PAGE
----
The use of glue to seal off Varicose Veins has recently attracted a lot of publicity. The treatment is called VENASEAL and involves using the glue butylcyanoacrylate. The treatment is designed for the treatment of larger deeper veins and not for surface and spider veins. The glue is injected into a vein via a catheter that is inserted through the skin. Proper placement of the catheter using Ultrasound Guidance is essential to target the correct vein. Once injected the glue polymerises from a clear liquid into a solid material to close off the diseased vein.
Adhesive glues have been used in Medicine for many years. Primarily glues have been used on the outside of the skin to treat lacerations but glues have also been used by surgeons to treat certain vascular conditions such as Arteriovenous Malformations. The use of glues in the treatment of Varicose Veins is very new and FDA approval in the USA to use the VENASEAL procedure was only obtained in February 2015 after assessment of a trial on 108 patients.
The VENASEAL system is reported to result in less bruising and allow patients to return to normal activity quicker without requiring use of compression stockings compared to heat based catheter treatments (ie Endovenous Laser and Radiofrequency).
However, after VENASEAL, whilst recovery is almost immediate, adverse events generally associated with Ultrasound Guided treatments such as vein inflammation (phlebitis) and burning or tingling (paraesthesia) can still occur in the treated area. Also there can be a mild inflammatory dermatitis due to the cyanoacrylate which occurs after 10-14 days and some patients have reported developing a tight sensation under the skin that can last around 3-6 months.
Cyanoacrylate glues are not natural products and allergic (hypersensitivity) reactions to the product are possible although this appears to be quite rare. There are concerns as to what happens to the glue if it is inadvertently injected into deeper veins but initial reports are that the incidence of deep vein thrombosis after VENASEAL is very low.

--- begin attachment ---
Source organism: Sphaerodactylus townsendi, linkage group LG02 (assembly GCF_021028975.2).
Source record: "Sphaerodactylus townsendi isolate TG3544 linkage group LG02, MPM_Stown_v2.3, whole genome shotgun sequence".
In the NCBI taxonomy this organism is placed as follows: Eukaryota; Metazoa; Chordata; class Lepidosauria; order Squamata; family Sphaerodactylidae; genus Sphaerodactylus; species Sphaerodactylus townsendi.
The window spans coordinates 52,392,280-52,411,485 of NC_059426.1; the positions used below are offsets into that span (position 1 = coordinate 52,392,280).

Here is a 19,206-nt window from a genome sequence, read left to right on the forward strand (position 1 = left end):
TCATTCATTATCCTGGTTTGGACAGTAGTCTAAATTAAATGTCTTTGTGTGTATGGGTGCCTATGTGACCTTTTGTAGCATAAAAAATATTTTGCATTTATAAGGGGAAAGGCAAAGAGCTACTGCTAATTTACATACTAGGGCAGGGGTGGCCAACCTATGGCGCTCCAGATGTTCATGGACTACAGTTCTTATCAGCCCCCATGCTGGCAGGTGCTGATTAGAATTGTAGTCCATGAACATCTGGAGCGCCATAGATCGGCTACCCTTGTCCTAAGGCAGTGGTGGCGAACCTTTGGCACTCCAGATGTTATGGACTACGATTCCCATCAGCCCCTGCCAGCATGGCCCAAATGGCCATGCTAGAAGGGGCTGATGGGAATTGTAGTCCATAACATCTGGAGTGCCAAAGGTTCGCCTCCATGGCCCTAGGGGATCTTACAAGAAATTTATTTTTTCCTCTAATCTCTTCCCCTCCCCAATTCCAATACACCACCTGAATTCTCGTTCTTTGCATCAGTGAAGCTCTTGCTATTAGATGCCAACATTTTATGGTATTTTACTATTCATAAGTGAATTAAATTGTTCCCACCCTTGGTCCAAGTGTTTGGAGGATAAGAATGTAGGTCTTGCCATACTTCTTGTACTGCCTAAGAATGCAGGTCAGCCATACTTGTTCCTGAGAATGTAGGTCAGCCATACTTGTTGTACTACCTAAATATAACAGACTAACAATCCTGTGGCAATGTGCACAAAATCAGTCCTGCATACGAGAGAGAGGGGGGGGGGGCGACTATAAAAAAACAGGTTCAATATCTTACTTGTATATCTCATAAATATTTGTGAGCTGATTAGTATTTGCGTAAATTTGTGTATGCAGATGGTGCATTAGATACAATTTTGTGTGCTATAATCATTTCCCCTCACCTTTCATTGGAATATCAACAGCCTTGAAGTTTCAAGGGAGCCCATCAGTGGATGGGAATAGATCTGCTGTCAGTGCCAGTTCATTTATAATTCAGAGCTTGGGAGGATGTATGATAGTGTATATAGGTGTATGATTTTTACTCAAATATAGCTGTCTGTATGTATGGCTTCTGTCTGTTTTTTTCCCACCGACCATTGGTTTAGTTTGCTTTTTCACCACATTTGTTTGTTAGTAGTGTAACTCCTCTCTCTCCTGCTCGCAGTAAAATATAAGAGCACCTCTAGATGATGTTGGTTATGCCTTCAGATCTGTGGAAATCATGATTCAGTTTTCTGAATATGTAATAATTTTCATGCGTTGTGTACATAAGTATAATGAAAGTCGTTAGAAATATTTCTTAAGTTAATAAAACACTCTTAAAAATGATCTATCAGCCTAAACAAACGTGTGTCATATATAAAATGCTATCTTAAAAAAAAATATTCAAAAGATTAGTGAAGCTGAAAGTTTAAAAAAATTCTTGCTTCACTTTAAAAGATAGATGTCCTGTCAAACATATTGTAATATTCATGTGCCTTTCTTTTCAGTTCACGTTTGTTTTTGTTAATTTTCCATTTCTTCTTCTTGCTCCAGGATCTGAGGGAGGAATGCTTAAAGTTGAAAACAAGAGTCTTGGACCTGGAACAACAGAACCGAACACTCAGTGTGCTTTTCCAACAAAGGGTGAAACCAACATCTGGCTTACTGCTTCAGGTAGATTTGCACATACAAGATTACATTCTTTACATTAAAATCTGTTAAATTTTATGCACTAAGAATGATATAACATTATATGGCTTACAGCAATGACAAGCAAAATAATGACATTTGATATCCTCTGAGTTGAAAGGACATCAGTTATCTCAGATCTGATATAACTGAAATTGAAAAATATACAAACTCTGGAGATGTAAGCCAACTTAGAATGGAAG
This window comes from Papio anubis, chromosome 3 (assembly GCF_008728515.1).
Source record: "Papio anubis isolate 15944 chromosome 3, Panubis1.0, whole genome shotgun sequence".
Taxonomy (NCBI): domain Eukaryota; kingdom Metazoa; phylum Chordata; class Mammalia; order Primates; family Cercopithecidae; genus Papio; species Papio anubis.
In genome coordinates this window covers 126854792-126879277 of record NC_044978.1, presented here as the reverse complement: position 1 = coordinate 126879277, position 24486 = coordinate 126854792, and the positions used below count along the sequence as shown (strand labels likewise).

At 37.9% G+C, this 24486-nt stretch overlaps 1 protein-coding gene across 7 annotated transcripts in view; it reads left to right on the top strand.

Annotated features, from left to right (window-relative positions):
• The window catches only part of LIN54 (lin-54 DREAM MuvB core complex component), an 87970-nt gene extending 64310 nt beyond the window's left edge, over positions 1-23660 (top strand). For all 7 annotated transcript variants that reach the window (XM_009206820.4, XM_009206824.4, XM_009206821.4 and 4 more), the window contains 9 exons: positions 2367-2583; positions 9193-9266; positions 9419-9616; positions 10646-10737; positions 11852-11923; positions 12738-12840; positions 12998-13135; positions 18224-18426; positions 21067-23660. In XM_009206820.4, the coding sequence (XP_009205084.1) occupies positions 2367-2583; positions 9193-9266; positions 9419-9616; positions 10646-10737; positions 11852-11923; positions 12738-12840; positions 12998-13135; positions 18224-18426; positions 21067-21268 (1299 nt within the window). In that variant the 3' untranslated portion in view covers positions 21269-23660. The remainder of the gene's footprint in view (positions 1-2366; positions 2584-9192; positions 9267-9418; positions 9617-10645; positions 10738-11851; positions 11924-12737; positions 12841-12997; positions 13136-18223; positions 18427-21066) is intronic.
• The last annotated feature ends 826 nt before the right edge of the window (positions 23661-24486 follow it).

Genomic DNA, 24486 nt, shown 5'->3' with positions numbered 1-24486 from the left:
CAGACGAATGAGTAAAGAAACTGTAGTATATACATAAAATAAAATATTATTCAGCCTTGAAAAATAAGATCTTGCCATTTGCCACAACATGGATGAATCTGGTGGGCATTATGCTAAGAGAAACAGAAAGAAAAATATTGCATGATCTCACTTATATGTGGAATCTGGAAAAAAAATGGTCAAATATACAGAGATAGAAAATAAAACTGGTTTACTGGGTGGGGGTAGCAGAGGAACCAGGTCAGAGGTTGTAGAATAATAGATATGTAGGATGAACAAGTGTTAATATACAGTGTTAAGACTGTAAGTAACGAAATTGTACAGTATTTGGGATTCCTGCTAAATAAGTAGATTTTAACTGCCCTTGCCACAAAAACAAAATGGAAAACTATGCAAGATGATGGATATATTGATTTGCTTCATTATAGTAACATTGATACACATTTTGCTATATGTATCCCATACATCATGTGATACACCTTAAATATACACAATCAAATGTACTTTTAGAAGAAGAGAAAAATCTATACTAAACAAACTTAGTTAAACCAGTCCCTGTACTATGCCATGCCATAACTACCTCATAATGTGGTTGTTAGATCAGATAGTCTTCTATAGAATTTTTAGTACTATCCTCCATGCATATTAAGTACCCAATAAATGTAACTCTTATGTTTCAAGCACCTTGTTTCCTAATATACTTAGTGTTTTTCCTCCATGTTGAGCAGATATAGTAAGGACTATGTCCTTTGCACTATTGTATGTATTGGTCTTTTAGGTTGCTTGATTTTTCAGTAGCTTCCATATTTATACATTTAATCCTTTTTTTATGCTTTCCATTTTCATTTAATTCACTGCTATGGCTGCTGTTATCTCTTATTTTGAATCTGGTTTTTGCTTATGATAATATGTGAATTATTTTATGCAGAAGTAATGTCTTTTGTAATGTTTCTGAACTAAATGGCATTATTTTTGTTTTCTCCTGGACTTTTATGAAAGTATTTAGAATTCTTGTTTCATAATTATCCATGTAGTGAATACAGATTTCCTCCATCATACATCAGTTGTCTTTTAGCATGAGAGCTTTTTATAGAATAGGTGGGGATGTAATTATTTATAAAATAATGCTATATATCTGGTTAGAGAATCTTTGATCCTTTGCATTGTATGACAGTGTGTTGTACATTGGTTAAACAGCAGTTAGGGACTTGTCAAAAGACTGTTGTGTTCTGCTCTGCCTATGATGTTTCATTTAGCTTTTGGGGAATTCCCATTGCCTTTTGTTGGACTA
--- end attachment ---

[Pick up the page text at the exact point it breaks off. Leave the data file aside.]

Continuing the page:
The main issue to consider at this time before opting for the VENASEAL treatment is to consider the long term results of the VENASEAL procedure compared to more established Ultrasound Guided procedures. It needs to be appreciated that no Varicose Vein treatment can be regarded as permanent, in the sense that all procedures including the VENASEAL have recurrence rates, meaning further Varicose Veins can develop. As the VENASEAL is a new procedure not many patients are yet to have had the procedure and the long term results over many years has yet to be established.
Often a key part of the decision in advising on which Varicose Vein treatment option is best for a patient involves considering the cost effectiveness of each procedure. This essentially means weighing up how much a procedure is going to cost versus how long is the result of the treatment likely to last. Currently the VENASEAL treatment is just as expensive as more established Varicose Vein procedures but as a new procedure there is still some uncertainty as to whether the long term results are as good as Ultrasound Guided Laser or Radiofrequency.
VENASEAL is an exciting development and gives specialist Vein doctors another treatment option to use to best manage Varicose Vein disease. However VENASEAL is not a miracle treatment and whilst it has potential advantages for some patients more long term data is needed before we can be confident on the cost effectiveness of the Vein Glue procedure.